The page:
Recently, three-dimensional (3D) printers have become increasingly used for a wide variety of applications. In the medical field, the 3D printer has revolutionary potential, and 3D models are also useful simulation tools to prepare for thoracic surgery, particularly bronchial stenting (1,2).
The incidence of pectus excavatum has been estimated at between 0.1% and 0.8% though a large autopsy series reports (3). After publication of the Nuss procedure for pectus excavatum, it became widely accepted. Further technical developments have occurred after the initial experience in 1987, and the frequency of bar displacement has decreased (4,5). However, there are still some complications, such as over-correction, recurrence, bar allergy, and wound infection (6). In particular, over-correction and recurrence are considered to be partially the result of technical issues. The details of the Nuss procedure have been generally established, but the surgeons must still decide how to insert the bars in each case.
To reduce the differences due to surgeons’ experience, a simulation might be helpful before the operation. As a new idea, mimic surgery was used with a specific patient’s 3D chest wall model made by a 3D printer.
CT data were used to construct a 3D digital model of the patient’s bronchial tree, creating a stereolithography file as the output. The model was directly printed using a 3D printer (Object 260, Stratasys No. 33201, Eden Prairie, MN, USA), as previously described (7). The chest wall model was composed of hard material for the ribs and soft material for muscles and skin, similar to the actual chest wall (Figure 1). Furthermore, metal bars of the same size and shape as the actual bars used in Nuss surgery were made and used.
The patient was a 13-year-old male with severe pectus excavatum of his chest wall that had been noted at a young age. He had had a right lower lobectomy due to a congenital cystic adenomatoid malformation (CCAM) on the first day after birth. His height was 143 cm, and he weighed 28.1 kg. He had right bundle branch block. The Haller CT index was 12.8. The Nuss operation was planned for the patient, and a simulation of the Nuss operation was performed using the patient’s specific 3D model made by the 3D printer, as described. The aim of the simulation using a 3D printed model in such a case was to confirm where to insert the bars, how many bars to insert for the best outcome, and how much improvement could be achieved.
In the simulation using the 3D printed model, the bars were inserted from the 5th, 6th and 7th intercostal spaces (ICSs) to determine the best way to lift the depressed area, and it was confirmed that the best way to improve the depressed area would be to use two bars from the 5th and 7th ICSs (Figures 2,3). The plan prior to the operation was to first insert the bar from the 5th ICS and then to observe the improvement. If it was insufficient, the next bar from the 7th ICS would be inserted, as in the simulation (Figure 4).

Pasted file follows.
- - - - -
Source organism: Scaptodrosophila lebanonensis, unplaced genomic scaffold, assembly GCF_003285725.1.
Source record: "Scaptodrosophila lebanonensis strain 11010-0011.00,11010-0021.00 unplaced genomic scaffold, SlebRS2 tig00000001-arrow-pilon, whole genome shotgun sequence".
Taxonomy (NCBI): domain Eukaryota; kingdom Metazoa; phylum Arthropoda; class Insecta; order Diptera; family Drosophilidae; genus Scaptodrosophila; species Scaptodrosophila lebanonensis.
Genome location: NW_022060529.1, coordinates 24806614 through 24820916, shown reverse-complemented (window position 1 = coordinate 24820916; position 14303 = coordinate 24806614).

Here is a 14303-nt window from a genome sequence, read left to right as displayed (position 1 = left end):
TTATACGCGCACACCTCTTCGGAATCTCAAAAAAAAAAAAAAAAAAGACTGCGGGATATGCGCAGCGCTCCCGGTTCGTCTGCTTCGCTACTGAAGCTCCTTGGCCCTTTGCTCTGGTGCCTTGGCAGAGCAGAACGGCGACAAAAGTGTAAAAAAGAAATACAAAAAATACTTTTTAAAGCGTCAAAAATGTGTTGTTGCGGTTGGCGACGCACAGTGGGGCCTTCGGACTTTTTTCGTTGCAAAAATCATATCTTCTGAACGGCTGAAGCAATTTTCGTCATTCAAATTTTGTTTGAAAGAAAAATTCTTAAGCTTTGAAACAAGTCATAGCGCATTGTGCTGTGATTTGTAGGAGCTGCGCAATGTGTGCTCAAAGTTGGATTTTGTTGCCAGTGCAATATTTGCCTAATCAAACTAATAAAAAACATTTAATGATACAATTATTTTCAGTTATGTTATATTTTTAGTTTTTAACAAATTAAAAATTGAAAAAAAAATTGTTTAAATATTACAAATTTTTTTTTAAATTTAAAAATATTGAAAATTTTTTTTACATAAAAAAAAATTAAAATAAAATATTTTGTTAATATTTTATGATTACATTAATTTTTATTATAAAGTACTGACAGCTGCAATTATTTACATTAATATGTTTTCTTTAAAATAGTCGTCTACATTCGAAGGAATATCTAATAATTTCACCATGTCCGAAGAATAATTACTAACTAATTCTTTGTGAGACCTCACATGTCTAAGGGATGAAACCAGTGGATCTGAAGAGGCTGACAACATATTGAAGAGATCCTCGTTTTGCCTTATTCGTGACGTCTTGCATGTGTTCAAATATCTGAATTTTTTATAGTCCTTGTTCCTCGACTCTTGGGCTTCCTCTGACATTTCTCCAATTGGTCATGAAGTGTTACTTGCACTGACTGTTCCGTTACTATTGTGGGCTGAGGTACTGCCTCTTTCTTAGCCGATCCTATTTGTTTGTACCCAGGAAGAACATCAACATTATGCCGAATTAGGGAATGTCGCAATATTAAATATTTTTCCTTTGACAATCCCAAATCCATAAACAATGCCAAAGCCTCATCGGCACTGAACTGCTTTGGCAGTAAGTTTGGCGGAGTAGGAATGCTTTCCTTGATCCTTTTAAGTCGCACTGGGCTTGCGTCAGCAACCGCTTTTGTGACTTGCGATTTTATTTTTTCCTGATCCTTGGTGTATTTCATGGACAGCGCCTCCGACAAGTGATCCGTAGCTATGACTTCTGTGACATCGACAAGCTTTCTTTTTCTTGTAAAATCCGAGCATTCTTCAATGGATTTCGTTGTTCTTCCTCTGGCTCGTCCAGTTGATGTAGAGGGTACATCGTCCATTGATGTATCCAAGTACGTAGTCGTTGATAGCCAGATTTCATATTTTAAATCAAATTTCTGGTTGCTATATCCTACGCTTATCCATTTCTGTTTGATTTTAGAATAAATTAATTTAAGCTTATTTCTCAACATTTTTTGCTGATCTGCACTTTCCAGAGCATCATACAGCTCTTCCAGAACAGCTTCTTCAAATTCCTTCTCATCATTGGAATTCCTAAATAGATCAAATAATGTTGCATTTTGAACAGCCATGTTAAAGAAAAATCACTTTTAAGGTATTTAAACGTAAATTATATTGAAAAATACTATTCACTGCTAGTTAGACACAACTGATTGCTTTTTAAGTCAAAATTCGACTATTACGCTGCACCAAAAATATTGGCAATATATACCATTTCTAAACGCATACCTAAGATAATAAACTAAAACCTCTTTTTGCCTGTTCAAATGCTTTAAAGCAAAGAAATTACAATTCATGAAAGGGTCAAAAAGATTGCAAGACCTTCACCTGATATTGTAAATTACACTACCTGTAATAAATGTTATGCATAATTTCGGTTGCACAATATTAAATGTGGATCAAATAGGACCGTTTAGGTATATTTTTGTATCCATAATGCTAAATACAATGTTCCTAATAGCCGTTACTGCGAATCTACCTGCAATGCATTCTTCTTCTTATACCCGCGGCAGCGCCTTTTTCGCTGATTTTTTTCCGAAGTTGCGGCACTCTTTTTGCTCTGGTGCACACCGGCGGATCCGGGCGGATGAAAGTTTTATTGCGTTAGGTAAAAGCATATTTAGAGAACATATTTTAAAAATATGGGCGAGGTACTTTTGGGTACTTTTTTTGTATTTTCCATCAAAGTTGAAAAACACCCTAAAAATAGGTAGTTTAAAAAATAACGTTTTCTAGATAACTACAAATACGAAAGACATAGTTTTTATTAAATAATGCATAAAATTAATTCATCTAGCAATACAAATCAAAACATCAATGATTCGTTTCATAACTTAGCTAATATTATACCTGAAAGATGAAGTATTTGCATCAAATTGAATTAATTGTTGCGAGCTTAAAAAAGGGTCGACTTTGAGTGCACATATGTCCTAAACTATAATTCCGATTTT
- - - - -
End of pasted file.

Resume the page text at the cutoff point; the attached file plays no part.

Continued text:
During the operation under general anesthesia, a bar was first inserted from the 5th ICS, as in the simulation. A 3 cm incision was made at the right anterior axillary line of the 5th ICS and the left anterior axillary line of the 5th ICS. Since there were considerable adhesions in the right chest cavity because of the last thoracotomy, the adhesions were dissected bluntly by the fingers. The introducer was then inserted from the right 5th ICS to reach the left 5th ICS incision though the back of the sternum, confirming safety by thoracoscopy. The nylon band was then put through the tunnel to keep it for the bar insertion. The bar, 270 mm long and 15 mm wide, was inserted into the tunnel from right to left under nylon band guidance. After bar rotation, the depressed sternum was lifted up, but the xiphoid process and costal cartilage were not sufficiently lifted. Thus, it was decided to insert one more bar in the 7th ICS, as in the simulation. The bar, 250 mm long and 15 mm wide, was inserted using the same procedure as for the first bar. After rotation, the depressed chest wall was almost satisfactory (Figure 5). A stabilizer was used for the 5th ICS bar. The operation time was 105 minutes, and blood loss was 3 mL. During and following surgery, the patient did not experience any complications other than chest pain, which required a change of analgesic drugs, and he was discharged 18 days after the operation.